PAPERBOY: Slow-Jamming The Alt-Weeklies

paperboyartthumbnail.jpgBY DAVE ALLEN Like time, news waits for no man. Keeping up with the funny papers has always been an all-day job, even in the pre-Internets era. These days, however, it’s a two-man job. That’s right, these days you need someone to do your reading for you, or risk falling hopelessly behind and, as a result, increasing your chances of dying lonely and somewhat bitter. That’s why every week PAPERBOY does your alt-weekly reading for you. We pore over those time-consuming cover stories and give you the takeaway, suss out the cover art, warn you off the ink-wasters and steer you towards the gooey center. Why? Because we love you!


CP: Book Quarterly! Film Festival! So much high-brow activity going on, our brows will never be the same again! Seriously, though, some fine things are spotlighted this week, most notably Tanya Hamilton’s directorial debut, a Night that, I hope to God, will make us forget about Shyamalan.

Tanya Hamilton wasn’t raised in Philadelphia. She wasn’t even born in the U.S., emigrating from Jamaica with her mother when she was 6. But when it came time to shoot her first feature, Night Catches Us, the Northern Liberties resident was adamant about shooting in the city she’s called home for the past decade.

The film’s producers, not surprisingly, felt strongly about moving the production to New York, partly for tax reasons and partly out of sheer familiarity. But Hamilton knew the story, which stars Anthony Mackie as a Black Panther returning to his old neighborhood after years in self-imposed exile and Kerry Washington as a radical turned community activist, wouldn’t play properly in a changed setting.

“There’s a rawness here that doesn’t exist in New York,” Hamilton said early this week at a coffee shop near the home she shares with her husband and 4-year-old daughter. “Maybe Detroit. Because the poverty here is so pronounced, and there’s a sort of economic segregation, I think there’s an interesting connection with one’s past.” At Sundance, where the film premièred in January, she praised what she called the city’s “blackety-blackness,” the gritty, blue-collar quality that newcomers to Philadelphia learn to prize.

Way to rep your adopted city, for real. We’ve also got “A Page of Madness,” a restored Japanese silent film with a live music accompaniment, which always makes for an interesting, multi-sensory experience, as well as some solid recommendations for this fall’s must-reads.

PW: Halloween approaches, and if you’re in the mood for being scared senseless, Eastern State clearly isn’t the only haunted game in town. But something to ponder before you go to get doused in fake blood and scream yourself hoarse: Michael Alan Goldberg’s compellingly told story of the transformation of Pennhurt Hospital in the western suburbs into a haunted house, and the controversy surrounding both the hospital’s past and its present incarnation.


In the two decades after Pennhurst was abandoned, the thousands of residents who finally escaped Pennhurst were replaced by countless thousands more every year trying to sneak onto the property: Urban explorers interested in documenting this creepy, otherworldly place in photos, words and video; Ghost hunters, who have long claimed of hearing anguished screams or whispers of “Get out” inside the buildings and tunnels below; Vandals; Looters; Scrappers; Curious locals; Trespassers risked arrest, but unless the cops caught you destroying the place, or with booze or drugs, you were usually given a warning and told to leave.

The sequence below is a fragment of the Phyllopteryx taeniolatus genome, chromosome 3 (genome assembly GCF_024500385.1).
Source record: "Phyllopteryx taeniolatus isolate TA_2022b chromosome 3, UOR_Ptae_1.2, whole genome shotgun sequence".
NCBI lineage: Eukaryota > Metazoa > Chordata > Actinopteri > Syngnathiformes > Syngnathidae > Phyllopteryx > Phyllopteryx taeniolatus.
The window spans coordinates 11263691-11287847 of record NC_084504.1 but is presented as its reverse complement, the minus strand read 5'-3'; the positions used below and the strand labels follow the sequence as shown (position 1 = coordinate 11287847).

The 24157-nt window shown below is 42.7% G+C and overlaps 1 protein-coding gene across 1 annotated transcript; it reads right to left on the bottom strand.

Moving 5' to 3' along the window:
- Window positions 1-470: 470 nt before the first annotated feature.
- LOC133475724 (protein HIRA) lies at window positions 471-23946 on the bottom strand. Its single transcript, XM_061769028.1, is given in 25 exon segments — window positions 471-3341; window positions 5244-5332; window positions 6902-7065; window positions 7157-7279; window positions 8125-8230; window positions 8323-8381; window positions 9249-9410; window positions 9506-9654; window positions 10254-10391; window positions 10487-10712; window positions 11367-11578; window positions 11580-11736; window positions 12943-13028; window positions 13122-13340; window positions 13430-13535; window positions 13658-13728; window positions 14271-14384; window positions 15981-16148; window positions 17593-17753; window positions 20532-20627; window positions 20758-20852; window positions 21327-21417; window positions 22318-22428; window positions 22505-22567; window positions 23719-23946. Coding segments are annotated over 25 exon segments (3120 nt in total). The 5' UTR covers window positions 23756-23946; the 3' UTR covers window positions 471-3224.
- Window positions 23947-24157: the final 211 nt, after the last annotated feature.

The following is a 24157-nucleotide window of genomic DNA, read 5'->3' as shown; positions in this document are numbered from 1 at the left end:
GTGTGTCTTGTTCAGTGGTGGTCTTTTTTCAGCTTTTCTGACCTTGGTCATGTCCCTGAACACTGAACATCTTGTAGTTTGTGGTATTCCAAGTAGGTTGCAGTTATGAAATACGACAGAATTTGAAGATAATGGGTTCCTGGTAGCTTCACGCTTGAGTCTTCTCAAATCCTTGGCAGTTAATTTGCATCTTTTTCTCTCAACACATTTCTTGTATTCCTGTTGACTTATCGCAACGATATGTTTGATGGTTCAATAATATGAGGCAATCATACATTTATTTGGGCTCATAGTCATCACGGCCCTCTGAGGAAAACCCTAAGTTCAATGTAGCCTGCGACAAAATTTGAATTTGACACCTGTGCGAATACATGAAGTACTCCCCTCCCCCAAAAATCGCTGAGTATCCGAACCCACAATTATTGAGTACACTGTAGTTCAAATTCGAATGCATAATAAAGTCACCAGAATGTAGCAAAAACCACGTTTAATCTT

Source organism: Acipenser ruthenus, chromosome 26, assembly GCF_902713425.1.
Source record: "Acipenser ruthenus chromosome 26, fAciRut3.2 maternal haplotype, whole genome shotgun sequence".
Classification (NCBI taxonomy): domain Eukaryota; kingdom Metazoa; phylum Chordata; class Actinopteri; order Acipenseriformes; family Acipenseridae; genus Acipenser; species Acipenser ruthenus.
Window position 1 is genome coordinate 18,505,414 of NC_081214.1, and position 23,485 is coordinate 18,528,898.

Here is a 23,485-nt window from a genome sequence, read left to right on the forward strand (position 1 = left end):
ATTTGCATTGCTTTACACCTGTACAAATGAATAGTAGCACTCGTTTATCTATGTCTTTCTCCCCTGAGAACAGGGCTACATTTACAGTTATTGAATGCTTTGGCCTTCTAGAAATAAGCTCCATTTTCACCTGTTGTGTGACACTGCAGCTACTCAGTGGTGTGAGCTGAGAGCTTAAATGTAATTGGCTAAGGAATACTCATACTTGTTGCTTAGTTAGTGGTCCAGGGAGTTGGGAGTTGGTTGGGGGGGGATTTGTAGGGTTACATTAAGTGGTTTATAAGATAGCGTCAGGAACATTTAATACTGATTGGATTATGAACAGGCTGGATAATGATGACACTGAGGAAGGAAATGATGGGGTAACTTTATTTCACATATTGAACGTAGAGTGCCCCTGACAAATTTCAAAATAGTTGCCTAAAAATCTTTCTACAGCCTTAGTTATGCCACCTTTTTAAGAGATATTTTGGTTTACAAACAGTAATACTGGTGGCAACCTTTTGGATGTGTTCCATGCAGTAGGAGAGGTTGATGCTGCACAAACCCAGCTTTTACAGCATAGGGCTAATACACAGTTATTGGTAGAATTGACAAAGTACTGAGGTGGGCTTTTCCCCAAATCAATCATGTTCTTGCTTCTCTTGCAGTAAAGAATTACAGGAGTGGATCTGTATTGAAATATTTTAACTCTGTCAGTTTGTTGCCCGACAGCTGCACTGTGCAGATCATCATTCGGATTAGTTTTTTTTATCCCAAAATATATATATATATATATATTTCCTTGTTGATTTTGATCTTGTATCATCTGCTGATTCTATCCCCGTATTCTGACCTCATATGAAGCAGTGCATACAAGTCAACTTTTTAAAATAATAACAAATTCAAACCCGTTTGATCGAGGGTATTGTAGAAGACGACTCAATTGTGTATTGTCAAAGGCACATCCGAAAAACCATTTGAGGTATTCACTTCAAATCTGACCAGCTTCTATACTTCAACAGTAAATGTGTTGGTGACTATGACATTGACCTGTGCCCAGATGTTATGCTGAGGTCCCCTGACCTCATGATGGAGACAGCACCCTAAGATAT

But this fall, tens of thousands of people are streaming onto the property every weekend quite legally. They’re plunking down $25 ($50 for a VIP pass) to get their Halloween scares at “Pennhurst Asylum,” a brand-new haunted house set inside the site’s former Administration Building. The haunt was created by Richard Chakejian—a local real-estate developer who has owned the Pennhurst property since purchasing it from the state in 2008—and his business partner, Randy Bates. And the show has stirred up a controversy surrounding this 110-acre parcel of land and buildings not seen since the days of “Suffer the Little Children.”

Critics say the Pennhurst Asylum exploits the most tragic elements of Pennhurst’s history for profit. That it mocks people with disabilities. That it desecrates a property they consider hallowed ground—site of a precedent-setting legal victory that put into motion the re-integration of the developmentally disabled into society. Worst of all, they contend, the haunted house undermines the long, hard-fought and continuing struggle of the disabled community to escape being looked at as “others,” “freaks,” or something less-than-human.

The presentation of a variety of factions – the developers, the activists, the local historian, the louts on an Internet message board – don’t exactly add up to “a story of a town divided,” but the article covers all the angles, including the possibility of a civil-rights/disabled-rights museum down the road, and, perhaps most tellingly, polls people exiting the haunted house on whether they thought it made fun of disabled people. The hospital has a legacy of abuse and death, and people emerged from it thinking they’d seen a “re-enactment.” Hard to argue with that.


CP: A positive review that starts with an “F.U.” The shirts off our backs: the MLB players association cracks down. Ryuichi Sakamoto brings the noise… sort of. City Council is encouraged to find their spines.

PW: Sports and dick-jokes: An underrated partnership. Philly Republicans: More than a laughing stock? The Not-Dead-Yet Kennedys. The Yes Men: Whose Lie is it Anyway?

WINNER: Gotta give it to PW — the tone, approach and information in the Pennhurst article are a formidable combination. They gotta let this Goldberg guy write about something other than music more often.

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